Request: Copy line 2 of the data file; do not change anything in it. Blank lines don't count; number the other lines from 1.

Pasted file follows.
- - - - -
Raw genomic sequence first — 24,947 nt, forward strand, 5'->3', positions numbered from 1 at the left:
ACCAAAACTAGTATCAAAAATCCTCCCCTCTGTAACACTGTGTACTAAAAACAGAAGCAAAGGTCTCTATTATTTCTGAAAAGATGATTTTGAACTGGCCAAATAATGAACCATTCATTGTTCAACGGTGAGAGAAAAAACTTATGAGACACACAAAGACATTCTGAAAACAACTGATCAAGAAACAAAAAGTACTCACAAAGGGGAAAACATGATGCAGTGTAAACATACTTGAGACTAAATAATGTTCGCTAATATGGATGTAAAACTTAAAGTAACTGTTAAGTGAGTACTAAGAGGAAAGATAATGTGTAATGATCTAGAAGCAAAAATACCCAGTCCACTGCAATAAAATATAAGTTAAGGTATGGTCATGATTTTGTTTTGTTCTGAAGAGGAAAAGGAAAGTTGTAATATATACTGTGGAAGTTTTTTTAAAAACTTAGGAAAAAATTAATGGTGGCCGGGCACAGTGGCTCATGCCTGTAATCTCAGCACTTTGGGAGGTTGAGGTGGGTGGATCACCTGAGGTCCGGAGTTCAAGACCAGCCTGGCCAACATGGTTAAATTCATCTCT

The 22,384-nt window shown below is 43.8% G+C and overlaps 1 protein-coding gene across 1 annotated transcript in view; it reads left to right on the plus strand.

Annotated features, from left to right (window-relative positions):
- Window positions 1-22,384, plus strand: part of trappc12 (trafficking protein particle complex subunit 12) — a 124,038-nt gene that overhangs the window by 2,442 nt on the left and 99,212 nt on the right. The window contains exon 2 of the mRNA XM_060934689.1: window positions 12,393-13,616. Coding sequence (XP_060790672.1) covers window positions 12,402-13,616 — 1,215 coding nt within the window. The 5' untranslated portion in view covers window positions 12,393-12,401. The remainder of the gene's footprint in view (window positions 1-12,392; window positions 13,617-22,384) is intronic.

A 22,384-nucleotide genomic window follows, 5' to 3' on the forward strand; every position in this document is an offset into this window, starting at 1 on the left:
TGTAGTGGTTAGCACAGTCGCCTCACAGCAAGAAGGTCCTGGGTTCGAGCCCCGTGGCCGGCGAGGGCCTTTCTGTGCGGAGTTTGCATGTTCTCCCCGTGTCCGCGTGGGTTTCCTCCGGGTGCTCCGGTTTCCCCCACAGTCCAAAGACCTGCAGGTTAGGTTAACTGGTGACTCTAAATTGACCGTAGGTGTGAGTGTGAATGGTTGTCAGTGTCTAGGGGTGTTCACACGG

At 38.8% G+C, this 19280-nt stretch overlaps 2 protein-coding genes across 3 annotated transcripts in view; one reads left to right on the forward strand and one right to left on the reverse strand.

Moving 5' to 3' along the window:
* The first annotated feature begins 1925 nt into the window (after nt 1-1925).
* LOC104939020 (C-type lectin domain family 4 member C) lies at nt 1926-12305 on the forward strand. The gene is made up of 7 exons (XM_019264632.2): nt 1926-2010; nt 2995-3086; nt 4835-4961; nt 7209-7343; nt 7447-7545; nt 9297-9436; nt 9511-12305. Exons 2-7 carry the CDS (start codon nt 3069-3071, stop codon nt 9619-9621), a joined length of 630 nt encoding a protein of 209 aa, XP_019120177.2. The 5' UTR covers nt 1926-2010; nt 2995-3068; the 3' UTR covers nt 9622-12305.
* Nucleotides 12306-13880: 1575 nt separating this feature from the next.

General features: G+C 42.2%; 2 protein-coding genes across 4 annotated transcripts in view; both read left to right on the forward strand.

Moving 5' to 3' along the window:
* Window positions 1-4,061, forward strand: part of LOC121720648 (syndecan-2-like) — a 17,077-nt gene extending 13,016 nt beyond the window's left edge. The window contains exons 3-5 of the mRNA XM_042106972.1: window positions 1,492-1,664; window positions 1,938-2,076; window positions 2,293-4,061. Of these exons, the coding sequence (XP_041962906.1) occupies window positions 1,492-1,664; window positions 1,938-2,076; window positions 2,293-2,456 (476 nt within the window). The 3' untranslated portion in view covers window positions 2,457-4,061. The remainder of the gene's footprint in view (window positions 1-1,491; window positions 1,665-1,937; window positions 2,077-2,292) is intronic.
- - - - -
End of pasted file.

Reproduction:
ACCAAAACTAGTATCAAAAATCCTCCCCTCTGTAACACTGTGTACTAAAAACAGAAGCAAAGGTCTCTATTATTTCTGAAAAGATGATTTTGAACTGGCCAAATAATGAACCATTCATTGTTCAACGGTGAGAGAAAAAACTTATGAGACACACAAAGACATTCTGAAAACAACTGATCAAGAAACAAAAAGTACTCACAAAGGGGAAAACATGATGCAGTGTAAACATACTTGAGACTAAATAATGTTCGCTAATATGGATGTAAAACTTAAAGTAACTGTTAAGTGAGTACTAAGAGGAAAGATAATGTGTAATGATCTAGAAGCAAAAATACCCAGTCCACTGCAATAAAATATAAGTTAAGGTATGGTCATGATTTTGTTTTGTTCTGAAGAGGAAAAGGAAAGTTGTAATATATACTGTGGAAGTTTTTTTAAAAACTTAGGAAAAAATTAATGGTGGCCGGGCACAGTGGCTCATGCCTGTAATCTCAGCACTTTGGGAGGTTGAGGTGGGTGGATCACCTGAGGTCCGGAGTTCAAGACCAGCCTGGCCAACATGGTTAAATTCATCTCT